Jets mistake: Rex Ryan must go all in with Greg McElroy
Rex Ryan’s benching of Mark Sanchez in favor of third string quarterback Greg McElroy was a long time coming. But for 13 weeks, it seemed as though Rex’s continued support of Sanchez would never falter. This support, whether it developed out of loyalty or pride, had been quite costly to the New York Jets’ season. After three interceptions and three and a half quarters of complete incompetence, Rex was finally not willing to wait for the last shoe to drop and he quelled that supportive. His decision saved the Jets from losing to an inferior team and put him miles closer to still being the head coach next season.
Although starting McElroy seems like the next logical decision, it is not the decision made by Rex Ryan.
For one thing, let’s not forget that McElroy is the third string quarterback. Typically, the backup quarterback is put in when the starter goes out—for whatever reason. In this case, it would be Tim Tebow obviously. Tebow makes Rex’s decision even more difficult due to the sensationalized persona he has, compounded with the fact that the next opponent the Jets face is in Tebow’s hometown. This disastrous season has brought to light the fact that Woody Johnson—a man who has no business owning a sports franchise—is calling certain shots behind the scenes.
Also, team politics may play a bigger part in this decision than anyone cares to admit. Mark Sanchez received an expensive contract extension despite a less than stellar third season. Benching your expensive starting quarterback so soon after this negotiations is essentially admitting that it was an all-around colossal failure—which it absolutely was. Just like anyone, general manager Mike Tannenbaum wants to keep his job. It makes sense that sources close to the Jets claim that Tannenbaum wants Sanchez to continue to start. Benching Sanchez would all but put that final nail in his coffin. Woody Johnson may not know football, but he knows business. He understands the concepts of overpaying and a negative return on an investment, which is exactly what has happened here with Sanchez.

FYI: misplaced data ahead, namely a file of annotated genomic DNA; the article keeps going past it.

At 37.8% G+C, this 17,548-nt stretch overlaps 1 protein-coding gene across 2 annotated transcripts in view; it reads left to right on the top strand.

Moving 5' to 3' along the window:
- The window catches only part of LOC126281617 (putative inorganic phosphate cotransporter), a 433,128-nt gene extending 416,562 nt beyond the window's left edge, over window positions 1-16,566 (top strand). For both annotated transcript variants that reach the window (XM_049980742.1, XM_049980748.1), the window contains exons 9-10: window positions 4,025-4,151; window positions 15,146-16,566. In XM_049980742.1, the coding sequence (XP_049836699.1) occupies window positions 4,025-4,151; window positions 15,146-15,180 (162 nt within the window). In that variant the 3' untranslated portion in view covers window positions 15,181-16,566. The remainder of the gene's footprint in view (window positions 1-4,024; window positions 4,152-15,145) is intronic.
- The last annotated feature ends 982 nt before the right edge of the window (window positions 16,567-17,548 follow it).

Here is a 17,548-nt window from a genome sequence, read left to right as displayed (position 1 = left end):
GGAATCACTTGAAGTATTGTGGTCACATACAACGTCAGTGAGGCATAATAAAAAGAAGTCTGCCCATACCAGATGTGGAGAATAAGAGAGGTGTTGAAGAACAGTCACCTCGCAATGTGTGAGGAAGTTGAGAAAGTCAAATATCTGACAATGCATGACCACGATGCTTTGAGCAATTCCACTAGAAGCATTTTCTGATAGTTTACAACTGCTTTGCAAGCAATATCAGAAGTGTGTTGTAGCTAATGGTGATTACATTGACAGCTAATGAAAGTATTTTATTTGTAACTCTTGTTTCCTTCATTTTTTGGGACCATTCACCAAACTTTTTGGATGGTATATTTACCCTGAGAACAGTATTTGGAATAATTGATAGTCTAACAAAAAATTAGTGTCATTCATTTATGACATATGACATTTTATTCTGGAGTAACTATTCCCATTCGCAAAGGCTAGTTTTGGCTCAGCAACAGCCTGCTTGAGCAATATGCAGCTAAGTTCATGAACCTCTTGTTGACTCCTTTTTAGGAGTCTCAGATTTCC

Rex Ryan needs to push those hurdles aside and start McElroy. It is what is best for the team.
Something amazing happened when McElroy ran on the field. The atmosphere of that stadium changed drastically. The fans were alive, happy and cheering. It was pretty unprecedented for this season. More importantly, the team changed. They became energized and played with the passion and hope that had been largely absent from that game. Having positive energy is a very important element for a team like the Jets. Throughout that game, the defense had been doing its job. The Cardinals were 0/15 on third down conversions and had only racked up three points up until then. That is especially impressive considering Sanchez’s three interceptions. Even though no defensive player would admit it, their frustration levels must have been very high. It may be smart to keep the players that are actually doing their jobs happy.
Furthermore, we must examine the impact on the rest of the team should Rex decide to start Sanchez. Greg McElroy was far more effective than Sanchez was. That part is obvious. If Rex throws all logic away and starts Sanchez over McElroy, where does that leave him in the eyes of the team? How is the team supposed to go forward and have faith in the head coach? During interviews, players may publically say the politically correct thing, i.e., that they trust their coach. Privately, however, there is no way that can possibly be true. Starting Sanchez may put in motion some unintended consequences in that respect. When people are working for something that they do not believe in, bad things do happen.
As of now, sources claim that Rex is still torn on this decision, although he is leaning towards starting McElroy. Rex needs to make this decision, and he needs to make it fast. The time to practice is very limited and McElroy is inexperienced in the NFL. McElroy needs to get all the reps in practice that Sanchez has been getting so that he is ready for the next game. If Rex is indecisive and chooses to split the reps in practice, that will hurt both McElroy and Sanchez. No one will be ready.
Rex has only two options: give McElroy the majority of the reps in practice or continue the status quo, which is proven to be ineffective.
Therefore, Rex must go “All In” on McElroy. Immediately.
Angie Kozak is the New York Jets writer for The Penalty Flag. Angie has had NY Jets season ticket for 13 straight seasons and counting. She graduated from Penn State University in 2010 with a degree in Communications. Although a lifelong diehard Jet fan, Angie can be outspokenly critical of her beloved Jets. Contact her on Twitter @Angie_Kozak.